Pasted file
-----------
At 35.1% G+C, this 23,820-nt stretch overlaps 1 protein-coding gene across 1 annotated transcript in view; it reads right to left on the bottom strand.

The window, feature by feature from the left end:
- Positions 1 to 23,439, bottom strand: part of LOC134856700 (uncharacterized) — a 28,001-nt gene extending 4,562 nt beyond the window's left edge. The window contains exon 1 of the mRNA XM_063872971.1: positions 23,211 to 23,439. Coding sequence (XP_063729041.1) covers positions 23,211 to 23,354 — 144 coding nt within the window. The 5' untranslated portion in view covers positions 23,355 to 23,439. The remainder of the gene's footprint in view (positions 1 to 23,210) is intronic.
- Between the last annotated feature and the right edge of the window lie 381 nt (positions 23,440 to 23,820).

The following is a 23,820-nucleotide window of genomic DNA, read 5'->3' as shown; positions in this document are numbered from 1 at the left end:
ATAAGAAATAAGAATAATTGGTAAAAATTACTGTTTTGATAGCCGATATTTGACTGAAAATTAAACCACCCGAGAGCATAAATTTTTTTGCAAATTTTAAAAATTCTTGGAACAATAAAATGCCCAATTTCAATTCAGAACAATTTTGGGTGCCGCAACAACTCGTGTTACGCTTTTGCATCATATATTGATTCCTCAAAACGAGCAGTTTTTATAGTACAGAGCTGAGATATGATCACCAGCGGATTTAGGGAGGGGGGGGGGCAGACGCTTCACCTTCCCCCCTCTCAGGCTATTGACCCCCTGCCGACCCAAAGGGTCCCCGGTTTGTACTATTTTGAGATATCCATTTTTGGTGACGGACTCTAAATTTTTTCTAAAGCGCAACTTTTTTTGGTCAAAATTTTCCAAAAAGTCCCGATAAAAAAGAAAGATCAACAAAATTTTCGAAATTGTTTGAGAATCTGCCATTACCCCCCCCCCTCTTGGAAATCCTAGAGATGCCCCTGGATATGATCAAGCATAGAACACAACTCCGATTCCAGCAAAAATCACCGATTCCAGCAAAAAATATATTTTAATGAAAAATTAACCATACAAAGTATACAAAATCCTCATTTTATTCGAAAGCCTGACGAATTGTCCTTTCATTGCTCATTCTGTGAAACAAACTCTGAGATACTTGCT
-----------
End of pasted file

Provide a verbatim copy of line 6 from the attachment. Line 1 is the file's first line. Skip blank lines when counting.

ATAAGAAATAAGAATAATTGGTAAAAATTACTGTTTTGATAGCCGATATTTGACTGAAAATTAAACCACCCGAGAGCATAAATTTTTTTGCAAATTTTAAAAATTCTTGGAACAATAAAATGCCCAATTTCAATTCAGAACAATTTTGGGTGCCGCAACAACTCGTGTTACGCTTTTGCATCATATATTGATTCCTCAAAACGAGCAGTTTTTATAGTACAGAGCTGAGATATGATCACCAGCGGATTTAGGGAGGGGGGGGGGCAGACGCTTCACCTTCCCCCCTCTCAGGCTATTGACCCCCTGCCGACCCAAAGGGTCCCCGGTTTGTACTATTTTGAGATATCCATTTTTGGTGACGGACTCTAAATTTTTTCTAAAGCGCAACTTTTTTTGGTCAAAATTTTCCAAAAAGTCCCGATAAAAAAGAAAGATCAACAAAATTTTCGAAATTGTTTGAGAATCTGCCATTACCCCCCCCCCTCTTGGAAATCCTAGAGATGCCCCTGGATATGATCAAGCATAGAACACAACTCCGATTCCAGCAAAAATCACCGATTCCAGCAAAAAATATATTTTAATGAAAAATTAACCATACAAAGTATACAAAATCCTCATTTTATTCGAAAGCCTGACGAATTGTCCTTTCATTGCTCATTCTGTGAAACAAACTCTGAGATACTTGCT